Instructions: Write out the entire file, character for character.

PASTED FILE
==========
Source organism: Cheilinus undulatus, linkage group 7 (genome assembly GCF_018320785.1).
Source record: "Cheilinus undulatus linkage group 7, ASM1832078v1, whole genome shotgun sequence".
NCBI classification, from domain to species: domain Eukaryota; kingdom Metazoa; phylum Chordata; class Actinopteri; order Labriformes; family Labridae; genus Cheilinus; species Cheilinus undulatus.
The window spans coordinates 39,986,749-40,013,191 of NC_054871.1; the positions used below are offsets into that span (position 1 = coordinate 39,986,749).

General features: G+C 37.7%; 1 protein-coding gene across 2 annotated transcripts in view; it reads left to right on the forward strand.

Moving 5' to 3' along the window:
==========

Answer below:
Source organism: Cheilinus undulatus, linkage group 7 (genome assembly GCF_018320785.1).
Source record: "Cheilinus undulatus linkage group 7, ASM1832078v1, whole genome shotgun sequence".
NCBI classification, from domain to species: domain Eukaryota; kingdom Metazoa; phylum Chordata; class Actinopteri; order Labriformes; family Labridae; genus Cheilinus; species Cheilinus undulatus.
The window spans coordinates 39,986,749-40,013,191 of NC_054871.1; the positions used below are offsets into that span (position 1 = coordinate 39,986,749).

General features: G+C 37.7%; 1 protein-coding gene across 2 annotated transcripts in view; it reads left to right on the forward strand.

Moving 5' to 3' along the window: